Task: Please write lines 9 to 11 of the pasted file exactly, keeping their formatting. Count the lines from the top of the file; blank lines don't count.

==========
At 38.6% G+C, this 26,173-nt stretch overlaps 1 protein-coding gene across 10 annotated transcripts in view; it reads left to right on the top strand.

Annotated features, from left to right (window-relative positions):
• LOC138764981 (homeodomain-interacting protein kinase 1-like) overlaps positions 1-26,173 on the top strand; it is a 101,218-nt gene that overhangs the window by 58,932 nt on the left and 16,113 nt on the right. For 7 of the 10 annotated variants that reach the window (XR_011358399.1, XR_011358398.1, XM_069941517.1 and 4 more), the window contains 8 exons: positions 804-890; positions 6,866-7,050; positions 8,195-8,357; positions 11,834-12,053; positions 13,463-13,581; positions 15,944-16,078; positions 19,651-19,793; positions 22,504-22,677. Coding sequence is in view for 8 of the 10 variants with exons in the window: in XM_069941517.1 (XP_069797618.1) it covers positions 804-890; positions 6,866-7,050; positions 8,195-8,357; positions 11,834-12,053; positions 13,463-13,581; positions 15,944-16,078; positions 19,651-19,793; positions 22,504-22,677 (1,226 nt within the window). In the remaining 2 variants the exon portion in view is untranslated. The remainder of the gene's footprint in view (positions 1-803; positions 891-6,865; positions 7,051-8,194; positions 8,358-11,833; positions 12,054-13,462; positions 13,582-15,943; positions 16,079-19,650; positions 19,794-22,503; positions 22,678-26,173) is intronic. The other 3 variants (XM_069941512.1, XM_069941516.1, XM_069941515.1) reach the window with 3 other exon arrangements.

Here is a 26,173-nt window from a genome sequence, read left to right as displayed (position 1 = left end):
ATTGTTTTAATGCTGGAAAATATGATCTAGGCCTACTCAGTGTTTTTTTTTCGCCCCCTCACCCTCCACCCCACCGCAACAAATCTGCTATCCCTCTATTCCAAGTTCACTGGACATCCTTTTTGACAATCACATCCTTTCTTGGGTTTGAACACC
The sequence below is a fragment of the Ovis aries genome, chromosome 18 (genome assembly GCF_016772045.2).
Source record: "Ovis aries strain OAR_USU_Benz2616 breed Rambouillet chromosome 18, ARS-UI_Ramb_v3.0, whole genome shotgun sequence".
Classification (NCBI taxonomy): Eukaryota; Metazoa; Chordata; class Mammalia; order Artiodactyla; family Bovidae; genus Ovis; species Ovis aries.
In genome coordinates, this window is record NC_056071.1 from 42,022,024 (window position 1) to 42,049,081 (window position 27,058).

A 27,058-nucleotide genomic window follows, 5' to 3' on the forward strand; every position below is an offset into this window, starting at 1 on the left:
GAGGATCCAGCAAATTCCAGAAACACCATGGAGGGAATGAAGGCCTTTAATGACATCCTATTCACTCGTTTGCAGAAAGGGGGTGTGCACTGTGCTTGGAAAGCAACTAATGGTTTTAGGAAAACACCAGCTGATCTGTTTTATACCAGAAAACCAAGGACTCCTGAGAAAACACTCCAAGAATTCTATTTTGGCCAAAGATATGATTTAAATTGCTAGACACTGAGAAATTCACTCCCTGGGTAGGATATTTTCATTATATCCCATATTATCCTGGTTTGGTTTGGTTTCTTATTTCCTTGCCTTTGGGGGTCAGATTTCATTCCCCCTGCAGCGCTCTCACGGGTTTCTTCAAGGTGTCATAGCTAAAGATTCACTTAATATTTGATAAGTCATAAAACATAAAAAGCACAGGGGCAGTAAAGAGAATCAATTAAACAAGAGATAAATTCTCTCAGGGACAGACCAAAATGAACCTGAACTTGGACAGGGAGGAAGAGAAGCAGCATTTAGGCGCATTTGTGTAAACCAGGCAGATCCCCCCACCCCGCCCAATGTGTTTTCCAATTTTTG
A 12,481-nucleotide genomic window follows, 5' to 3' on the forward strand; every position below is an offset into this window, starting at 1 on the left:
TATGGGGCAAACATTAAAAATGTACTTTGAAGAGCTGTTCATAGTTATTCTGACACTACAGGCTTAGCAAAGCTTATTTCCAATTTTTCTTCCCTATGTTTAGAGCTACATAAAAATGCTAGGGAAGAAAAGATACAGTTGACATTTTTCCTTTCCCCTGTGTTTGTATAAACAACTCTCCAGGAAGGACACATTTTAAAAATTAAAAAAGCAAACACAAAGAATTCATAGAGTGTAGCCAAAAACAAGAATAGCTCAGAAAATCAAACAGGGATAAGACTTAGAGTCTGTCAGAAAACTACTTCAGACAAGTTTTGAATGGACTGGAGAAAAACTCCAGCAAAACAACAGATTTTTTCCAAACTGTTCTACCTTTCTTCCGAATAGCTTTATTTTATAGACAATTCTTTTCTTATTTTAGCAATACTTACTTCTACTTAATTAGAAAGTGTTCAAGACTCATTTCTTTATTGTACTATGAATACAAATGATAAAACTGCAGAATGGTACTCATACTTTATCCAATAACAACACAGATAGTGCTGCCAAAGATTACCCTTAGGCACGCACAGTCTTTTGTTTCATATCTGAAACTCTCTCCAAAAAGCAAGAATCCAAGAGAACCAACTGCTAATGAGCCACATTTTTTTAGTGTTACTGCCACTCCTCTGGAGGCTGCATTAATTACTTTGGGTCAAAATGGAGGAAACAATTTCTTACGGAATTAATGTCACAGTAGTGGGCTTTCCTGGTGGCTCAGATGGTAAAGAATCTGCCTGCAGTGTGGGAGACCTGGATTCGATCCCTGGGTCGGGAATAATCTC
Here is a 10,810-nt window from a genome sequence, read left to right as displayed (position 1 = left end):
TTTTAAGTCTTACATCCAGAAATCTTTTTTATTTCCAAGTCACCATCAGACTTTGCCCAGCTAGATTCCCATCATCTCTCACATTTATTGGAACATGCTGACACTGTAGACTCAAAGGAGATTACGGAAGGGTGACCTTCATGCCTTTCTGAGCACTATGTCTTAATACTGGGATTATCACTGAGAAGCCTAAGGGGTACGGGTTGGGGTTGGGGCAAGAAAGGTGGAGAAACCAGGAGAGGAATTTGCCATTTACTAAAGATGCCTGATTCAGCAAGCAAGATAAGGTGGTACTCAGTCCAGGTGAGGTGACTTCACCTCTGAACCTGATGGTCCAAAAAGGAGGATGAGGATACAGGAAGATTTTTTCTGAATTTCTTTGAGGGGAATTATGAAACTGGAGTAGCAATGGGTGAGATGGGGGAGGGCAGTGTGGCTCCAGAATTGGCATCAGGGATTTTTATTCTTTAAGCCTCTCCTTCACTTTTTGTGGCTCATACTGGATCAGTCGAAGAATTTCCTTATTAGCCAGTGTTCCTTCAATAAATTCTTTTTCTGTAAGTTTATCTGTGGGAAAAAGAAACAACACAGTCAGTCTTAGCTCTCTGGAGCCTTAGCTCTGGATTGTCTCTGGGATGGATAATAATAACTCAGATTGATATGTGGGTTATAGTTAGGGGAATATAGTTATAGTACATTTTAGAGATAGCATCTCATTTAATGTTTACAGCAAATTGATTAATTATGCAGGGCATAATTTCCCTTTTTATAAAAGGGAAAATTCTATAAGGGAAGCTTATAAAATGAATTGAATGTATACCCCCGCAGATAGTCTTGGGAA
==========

In genome coordinates, this window is record NC_056071.1 from 42,022,024 (window position 1) to 42,049,081 (window position 27,058).

A 27,058-nucleotide genomic window follows, 5' to 3' on the forward strand; every position below is an offset into this window, starting at 1 on the left:
GAGGATCCAGCAAATTCCAGAAACACCATGGAGGGAATGAAGGCCTTTAATGACATCCTATTCACTCGTTTGCAGAAAGGGGGTGTGCACTGTGCTTGGAAAGCAACTAATGGTTTTAGGAAAACACCAGCTGATCTGTTTTATACCAGAAAACCAAGGACTCCTGAGAAAACACTCCAAGAATTCTATTTTGGCCAAAGATATGATTTAAATTGCTAGACACTGAGAAATTCACTCCCTGGGTAGGATATTTTCATTATATCCCATATTATCCTGGTTTGGTTTGGTTTCTTATTTCCTTGCCTTTGGGGGTCAGATTTCATTCCCCCTGCAGCGCTCTCACGGGTTTCTTCAAGGTGTCATAGCTAAAGATTCACTTAATATTTGATAAGTCATAAAACATAAAAAGCACAGGGGCAGTAAAGAGAATCAATTAAACAAGAGATAAATTCTCTCAGGGACAGACCAAAATGAACCTGAACTTGGACAGGGAGGAAGAGAAGCAGCATTTAGGCGCATTTGTGTAAACCAGGCAGATCCCCCCACCCCGCCCAATGTGTTTTCCAATTTTTG